== 1

>> 3 and 255 / 2

== 1.5

### [7/12] from: jacereda:users:sourceforge at: 17-Aug-2004 11:25

On 17/08/2004, at 8:32, Tom Conlin wrote:

>
> the simplest way is
>
> n: to-integer (n / 2)

But that fails for n=-1. It yields 0, an arithmetic shift should return
-1.

### [8/12] from: jacereda::users::sourceforge::net at: 17-Aug-2004 11:56

On 17/08/2004, at 9:43, Carl Read wrote:

>> Hi Jorge,
>>

<<quoted lines omitted: 15>>

>>> type? x
> == integer!
The to-integer approach seems invalid for my purposes, but this one
seems correct:
fdiv: func[n1 [integer!] n2 [integer!]][
n1 and (negate n2) / n2 ]
ashift: func [n [integer!] amount [integer!]][
fdiv n to-integer (2 ** amount)]
ashift -1 10
== -1
Thanks to all for your responses.
Jorge Acereda

### [9/12] from: tomc:darkwing:uoregon at: 17-Aug-2004 9:27

On Tue, 17 Aug 2004, [ISO-8859-1] Jorge Acereda Maci=E1 wrote:
yes, you would need an either negative? ...
But there has been alot of work on a round function that does all that
and more. it should not be hard to find, and is slated to make it into the
next major release.

### [10/12] from: greggirwin:mindspring at: 17-Aug-2004 15:07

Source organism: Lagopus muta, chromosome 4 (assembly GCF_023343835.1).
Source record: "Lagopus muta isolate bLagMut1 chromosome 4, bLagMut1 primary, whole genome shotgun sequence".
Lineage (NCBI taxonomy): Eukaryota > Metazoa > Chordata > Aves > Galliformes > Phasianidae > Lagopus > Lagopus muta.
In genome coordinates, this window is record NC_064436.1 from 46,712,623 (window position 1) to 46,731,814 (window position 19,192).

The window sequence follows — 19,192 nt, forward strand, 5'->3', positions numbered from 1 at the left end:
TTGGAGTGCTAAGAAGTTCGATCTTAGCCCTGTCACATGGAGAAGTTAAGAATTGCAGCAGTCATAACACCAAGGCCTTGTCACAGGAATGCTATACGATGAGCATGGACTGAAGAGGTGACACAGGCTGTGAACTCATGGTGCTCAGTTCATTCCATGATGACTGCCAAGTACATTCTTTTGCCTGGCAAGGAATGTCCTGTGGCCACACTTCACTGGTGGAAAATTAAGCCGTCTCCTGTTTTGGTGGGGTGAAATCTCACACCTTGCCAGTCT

Hi Jorge,

>> n: to-integer (n / 2)

JAM> But that fails for n=-1. It yields 0, an arithmetic shift should return
JAM> -1.
What it should return depends on whether you want a signed or unsigned
shift; both are valid. Glad you figured out a solution though.
-- Gregg

### [11/12] from: gabriele:colellachiara at: 18-Aug-2004 13:41

Hi Tom,
On Tuesday, August 17, 2004, 11:03:14 AM, you wrote:
TC> it may be faster but what results are you getting?
The results are correct because he is dropping the least
significant bits with AND. So you AND with 254 if you are dividing
by 2, 252 if you are dividing by 4, 244 for 8 and so on.
Regards,
Gabriele.
--
Gabriele Santilli <

**[g--santilli--tiscalinet--it]**> -- REBOL Programmer Amiga Group Italia sez. L'Aquila --- SOON: http://www.rebol.it/### [12/12] from: carl:cybercraft at: 19-Aug-2004 0:52

>> And using AND's quicker than TO INTEGER! too...
>>

<<quoted lines omitted: 30>>

>>> 3 and 255 / 2
>== 1.5
Hi Tom. I missed your reply. Sorry about that, though I see Gabriele's answered it.
Anyway, using AND only makes sense if you're used to playing with Boolean arithmetic.
But as you can see by the times returned above, the gains can be worth it. Using 254
(11111110 in binary) for divisions by 2 only works with 8-bit numbers though - if you
had larger numbers, say up to 16 bit, you'd need to use 65534 (11111111 11111110 in binary),
and larger numbers up to 32 bit.
Which has just got me thinking. Does this answer Jorge's negative value problem...?

>> x: -2

== -2

>> 4 and x / 2

== 2

>> 3 and x / 2

== 1

>> 2 and x / 2

== 1

>> 1 and x / 2

== 0

>> 0 and x / 2

== 0

>> -1 and x / 2

== -1

>> -2 and x / 2

== -1

>> -3 and x / 2

== -2
The -2 there works (I think) because it creates a signed 32bit value with just the least
signifigant bit set to 0. (You'd up the value for greater powers of 2.)
Jorge - would this work for you?
-- Carl Read